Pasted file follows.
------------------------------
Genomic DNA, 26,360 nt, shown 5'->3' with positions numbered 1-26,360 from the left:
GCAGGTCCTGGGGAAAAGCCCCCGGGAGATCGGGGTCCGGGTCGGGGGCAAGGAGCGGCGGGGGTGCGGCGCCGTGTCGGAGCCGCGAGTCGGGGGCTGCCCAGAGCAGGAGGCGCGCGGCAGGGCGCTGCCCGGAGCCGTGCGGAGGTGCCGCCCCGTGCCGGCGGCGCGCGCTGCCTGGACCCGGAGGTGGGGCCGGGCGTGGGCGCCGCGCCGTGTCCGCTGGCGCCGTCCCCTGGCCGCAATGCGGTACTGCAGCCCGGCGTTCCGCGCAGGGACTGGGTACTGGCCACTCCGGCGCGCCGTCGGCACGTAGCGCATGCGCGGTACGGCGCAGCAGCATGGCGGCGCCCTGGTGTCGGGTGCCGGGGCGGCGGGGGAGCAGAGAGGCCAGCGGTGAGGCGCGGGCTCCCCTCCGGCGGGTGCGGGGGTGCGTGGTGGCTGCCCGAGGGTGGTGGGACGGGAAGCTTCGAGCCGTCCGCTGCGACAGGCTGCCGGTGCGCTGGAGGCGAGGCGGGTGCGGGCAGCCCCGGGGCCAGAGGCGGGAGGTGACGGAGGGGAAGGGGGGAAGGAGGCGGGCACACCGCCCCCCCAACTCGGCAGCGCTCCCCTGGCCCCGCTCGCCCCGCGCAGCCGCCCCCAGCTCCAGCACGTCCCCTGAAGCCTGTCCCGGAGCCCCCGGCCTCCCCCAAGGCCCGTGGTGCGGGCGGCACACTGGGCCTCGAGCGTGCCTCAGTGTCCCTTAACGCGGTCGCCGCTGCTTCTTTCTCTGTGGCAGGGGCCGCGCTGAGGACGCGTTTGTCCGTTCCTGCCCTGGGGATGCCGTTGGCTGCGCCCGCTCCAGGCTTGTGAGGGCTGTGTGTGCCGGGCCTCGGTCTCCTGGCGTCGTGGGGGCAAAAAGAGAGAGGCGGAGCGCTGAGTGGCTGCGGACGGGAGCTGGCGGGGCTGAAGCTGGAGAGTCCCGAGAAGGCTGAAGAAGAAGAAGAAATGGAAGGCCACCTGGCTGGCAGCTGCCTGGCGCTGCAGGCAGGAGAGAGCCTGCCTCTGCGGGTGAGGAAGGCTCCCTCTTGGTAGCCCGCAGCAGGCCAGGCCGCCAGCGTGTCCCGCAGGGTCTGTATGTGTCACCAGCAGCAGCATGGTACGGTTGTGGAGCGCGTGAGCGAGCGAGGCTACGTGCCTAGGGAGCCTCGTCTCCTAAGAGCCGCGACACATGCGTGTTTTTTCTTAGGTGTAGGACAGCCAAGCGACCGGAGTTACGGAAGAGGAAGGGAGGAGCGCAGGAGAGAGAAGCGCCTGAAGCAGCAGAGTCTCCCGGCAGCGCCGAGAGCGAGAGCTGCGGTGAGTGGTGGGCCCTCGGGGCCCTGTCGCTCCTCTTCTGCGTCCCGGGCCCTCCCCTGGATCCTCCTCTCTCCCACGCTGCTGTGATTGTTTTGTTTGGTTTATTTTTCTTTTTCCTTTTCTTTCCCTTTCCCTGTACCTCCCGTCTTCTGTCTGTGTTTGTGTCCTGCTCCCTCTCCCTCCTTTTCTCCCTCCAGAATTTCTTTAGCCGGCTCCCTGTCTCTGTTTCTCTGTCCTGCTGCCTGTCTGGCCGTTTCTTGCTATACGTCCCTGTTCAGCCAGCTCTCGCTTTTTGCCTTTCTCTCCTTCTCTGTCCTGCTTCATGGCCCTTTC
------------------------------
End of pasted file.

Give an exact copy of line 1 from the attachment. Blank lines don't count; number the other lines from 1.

Genomic DNA, 26,360 nt, shown 5'->3' with positions numbered 1-26,360 from the left: